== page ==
Jan. 6 panel escalates showdown with Trump over influencing witnesses

Washington Post photo by Demetrius Freeman
Jan. 6 committee members, from left, Chairman Bennie Thompson, D-Miss., Vice Chair Liz Cheney, R-Wyo., and Rep. Jamie Raskin, D-Md., during Tuesday’s hearing. 

WASHINGTON – Rep. Liz Cheney, R-Wyo., ended Tuesday’s hearing of the House committee investigating the Jan. 6, 2021, attack on the Capitol with a direct warning to former president Donald Trump.

Sometime in the past two weeks, Cheney said, Trump tried to call someone whom she identified as a witness who has not yet appeared in the committee’s hearings. The person didn’t take the call and instead alerted their lawyer, who in turn told the committee. The committee reported the call to the Justice Department, Cheney said, suggesting the possibility of a crime.

“Let me say one more time,” Cheney, the panel’s vice chair, said at the hearing. “We will take any effort to influence witness testimony very seriously.”

The revelation was extraordinary because the call allegedly came from Trump himself, rather than an intermediary, and followed a warning at the committee’s previous hearing on June 28 about messages to one of the committee’s witnesses. A person familiar with the committee’s work said both messages that Cheney read out loud during that earlier hearing were directed to Cassidy Hutchinson, a former Trump White House aide who was that day’s star witness.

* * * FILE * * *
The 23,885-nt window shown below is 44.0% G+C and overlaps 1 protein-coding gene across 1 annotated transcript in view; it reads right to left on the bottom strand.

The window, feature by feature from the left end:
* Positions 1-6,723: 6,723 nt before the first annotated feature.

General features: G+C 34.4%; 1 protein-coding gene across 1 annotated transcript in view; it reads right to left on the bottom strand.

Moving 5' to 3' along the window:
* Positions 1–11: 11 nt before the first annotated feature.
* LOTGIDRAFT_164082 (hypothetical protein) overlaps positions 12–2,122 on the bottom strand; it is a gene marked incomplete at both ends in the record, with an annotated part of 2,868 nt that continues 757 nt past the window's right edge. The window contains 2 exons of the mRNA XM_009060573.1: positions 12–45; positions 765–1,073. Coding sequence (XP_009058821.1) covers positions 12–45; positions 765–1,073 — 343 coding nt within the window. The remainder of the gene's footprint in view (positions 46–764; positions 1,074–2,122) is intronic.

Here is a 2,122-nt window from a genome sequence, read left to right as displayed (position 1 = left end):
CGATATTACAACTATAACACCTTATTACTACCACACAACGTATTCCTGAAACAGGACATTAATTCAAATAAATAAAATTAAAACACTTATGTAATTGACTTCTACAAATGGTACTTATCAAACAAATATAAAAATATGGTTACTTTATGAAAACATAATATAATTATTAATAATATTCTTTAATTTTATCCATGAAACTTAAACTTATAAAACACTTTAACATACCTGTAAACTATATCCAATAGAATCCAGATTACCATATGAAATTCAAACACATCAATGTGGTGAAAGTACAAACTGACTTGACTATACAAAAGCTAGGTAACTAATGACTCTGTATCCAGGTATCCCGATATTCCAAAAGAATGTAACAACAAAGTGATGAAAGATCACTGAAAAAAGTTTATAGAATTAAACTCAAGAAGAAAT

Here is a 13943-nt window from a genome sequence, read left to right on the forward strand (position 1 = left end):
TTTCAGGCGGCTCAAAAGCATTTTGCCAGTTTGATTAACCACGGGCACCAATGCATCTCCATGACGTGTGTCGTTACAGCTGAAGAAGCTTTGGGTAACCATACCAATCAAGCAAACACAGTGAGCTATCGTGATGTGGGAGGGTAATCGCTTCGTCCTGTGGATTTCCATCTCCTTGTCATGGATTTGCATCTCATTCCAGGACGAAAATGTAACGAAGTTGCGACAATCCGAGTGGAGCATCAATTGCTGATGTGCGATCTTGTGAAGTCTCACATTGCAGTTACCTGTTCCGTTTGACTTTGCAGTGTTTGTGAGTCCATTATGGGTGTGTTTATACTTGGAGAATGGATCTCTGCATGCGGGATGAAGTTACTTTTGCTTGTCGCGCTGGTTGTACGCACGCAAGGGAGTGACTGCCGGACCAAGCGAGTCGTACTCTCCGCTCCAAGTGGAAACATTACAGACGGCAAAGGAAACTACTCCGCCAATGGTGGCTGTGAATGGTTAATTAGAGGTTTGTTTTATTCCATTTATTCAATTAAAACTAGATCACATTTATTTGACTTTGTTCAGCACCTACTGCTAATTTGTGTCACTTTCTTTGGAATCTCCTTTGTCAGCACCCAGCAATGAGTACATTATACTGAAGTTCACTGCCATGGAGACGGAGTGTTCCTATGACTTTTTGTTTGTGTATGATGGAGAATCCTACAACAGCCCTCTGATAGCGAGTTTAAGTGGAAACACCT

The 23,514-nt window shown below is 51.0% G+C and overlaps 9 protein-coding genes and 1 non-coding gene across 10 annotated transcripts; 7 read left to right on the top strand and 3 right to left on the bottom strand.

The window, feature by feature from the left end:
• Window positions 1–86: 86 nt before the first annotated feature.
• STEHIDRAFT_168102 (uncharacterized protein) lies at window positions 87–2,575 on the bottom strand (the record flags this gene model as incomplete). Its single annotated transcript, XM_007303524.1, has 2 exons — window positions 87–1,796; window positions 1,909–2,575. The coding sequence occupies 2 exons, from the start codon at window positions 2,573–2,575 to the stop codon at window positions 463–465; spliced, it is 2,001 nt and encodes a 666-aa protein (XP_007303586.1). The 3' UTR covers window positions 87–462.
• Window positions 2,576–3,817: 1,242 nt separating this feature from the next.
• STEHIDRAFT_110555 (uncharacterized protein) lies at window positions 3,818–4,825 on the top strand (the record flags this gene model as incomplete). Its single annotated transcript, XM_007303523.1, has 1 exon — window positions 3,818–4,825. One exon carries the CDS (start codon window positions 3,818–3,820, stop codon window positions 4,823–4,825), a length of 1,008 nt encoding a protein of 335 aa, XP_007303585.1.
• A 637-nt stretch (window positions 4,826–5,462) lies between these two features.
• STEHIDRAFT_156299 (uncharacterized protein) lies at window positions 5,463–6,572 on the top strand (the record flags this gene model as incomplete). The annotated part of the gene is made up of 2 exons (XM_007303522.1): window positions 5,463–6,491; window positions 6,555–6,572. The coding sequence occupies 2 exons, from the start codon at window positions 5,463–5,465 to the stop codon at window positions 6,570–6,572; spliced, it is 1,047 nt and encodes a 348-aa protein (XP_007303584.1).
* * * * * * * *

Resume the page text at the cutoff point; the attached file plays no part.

The former president has called witnesses throughout the Jan. 6 investigation, according to people familiar with the matter, who spoke on the condition of anonymity to reveal confidential conversations. The people familiar with the matter ruled out a number of former officials as the recipient of the latest call highlighted by Cheney, saying it was not former White House counsel Pat Cipollone; his deputy, Patrick Philbin; former media officials Sarah Matthews or Judd Deere; or former campaign manager Brad Parscale. Matthews is expected to appear publicly at the next and possibly final hearing, people with knowledge of the plans said.

A Cheney spokesman declined to answer questions about whether Trump left a voice mail, the identity of the witness or whether the committee has evidence the call was definitely about the Jan. 6 committee.